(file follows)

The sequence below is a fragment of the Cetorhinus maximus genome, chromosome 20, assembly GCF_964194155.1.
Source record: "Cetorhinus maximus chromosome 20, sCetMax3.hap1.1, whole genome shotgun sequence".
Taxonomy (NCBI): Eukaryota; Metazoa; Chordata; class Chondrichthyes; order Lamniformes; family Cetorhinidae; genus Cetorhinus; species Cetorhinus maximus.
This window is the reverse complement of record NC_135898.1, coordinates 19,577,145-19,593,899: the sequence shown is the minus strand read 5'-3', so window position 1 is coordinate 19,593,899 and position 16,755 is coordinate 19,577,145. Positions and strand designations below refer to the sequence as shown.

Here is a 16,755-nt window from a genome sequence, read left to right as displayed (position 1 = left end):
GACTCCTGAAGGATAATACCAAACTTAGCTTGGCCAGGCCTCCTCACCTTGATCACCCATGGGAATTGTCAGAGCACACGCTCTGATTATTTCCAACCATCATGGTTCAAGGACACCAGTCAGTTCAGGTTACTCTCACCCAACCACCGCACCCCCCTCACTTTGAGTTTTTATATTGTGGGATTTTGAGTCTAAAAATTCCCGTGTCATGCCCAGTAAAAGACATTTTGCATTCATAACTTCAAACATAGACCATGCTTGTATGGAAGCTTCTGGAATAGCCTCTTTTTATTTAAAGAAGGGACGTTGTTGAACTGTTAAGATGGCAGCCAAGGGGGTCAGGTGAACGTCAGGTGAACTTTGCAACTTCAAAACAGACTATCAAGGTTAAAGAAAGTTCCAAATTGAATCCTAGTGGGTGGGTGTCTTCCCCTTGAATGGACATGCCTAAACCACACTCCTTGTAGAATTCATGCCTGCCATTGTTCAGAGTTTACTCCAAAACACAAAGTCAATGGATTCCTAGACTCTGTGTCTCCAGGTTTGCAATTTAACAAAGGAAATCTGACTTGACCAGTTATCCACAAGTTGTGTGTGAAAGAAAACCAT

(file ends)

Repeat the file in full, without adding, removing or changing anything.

The sequence below is a fragment of the Cetorhinus maximus genome, chromosome 20, assembly GCF_964194155.1.
Source record: "Cetorhinus maximus chromosome 20, sCetMax3.hap1.1, whole genome shotgun sequence".
Taxonomy (NCBI): Eukaryota; Metazoa; Chordata; class Chondrichthyes; order Lamniformes; family Cetorhinidae; genus Cetorhinus; species Cetorhinus maximus.
This window is the reverse complement of record NC_135898.1, coordinates 19,577,145-19,593,899: the sequence shown is the minus strand read 5'-3', so window position 1 is coordinate 19,593,899 and position 16,755 is coordinate 19,577,145. Positions and strand designations below refer to the sequence as shown.

Here is a 16,755-nt window from a genome sequence, read left to right as displayed (position 1 = left end):
GACTCCTGAAGGATAATACCAAACTTAGCTTGGCCAGGCCTCCTCACCTTGATCACCCATGGGAATTGTCAGAGCACACGCTCTGATTATTTCCAACCATCATGGTTCAAGGACACCAGTCAGTTCAGGTTACTCTCACCCAACCACCGCACCCCCCTCACTTTGAGTTTTTATATTGTGGGATTTTGAGTCTAAAAATTCCCGTGTCATGCCCAGTAAAAGACATTTTGCATTCATAACTTCAAACATAGACCATGCTTGTATGGAAGCTTCTGGAATAGCCTCTTTTTATTTAAAGAAGGGACGTTGTTGAACTGTTAAGATGGCAGCCAAGGGGGTCAGGTGAACGTCAGGTGAACTTTGCAACTTCAAAACAGACTATCAAGGTTAAAGAAAGTTCCAAATTGAATCCTAGTGGGTGGGTGTCTTCCCCTTGAATGGACATGCCTAAACCACACTCCTTGTAGAATTCATGCCTGCCATTGTTCAGAGTTTACTCCAAAACACAAAGTCAATGGATTCCTAGACTCTGTGTCTCCAGGTTTGCAATTTAACAAAGGAAATCTGACTTGACCAGTTATCCACAAGTTGTGTGTGAAAGAAAACCAT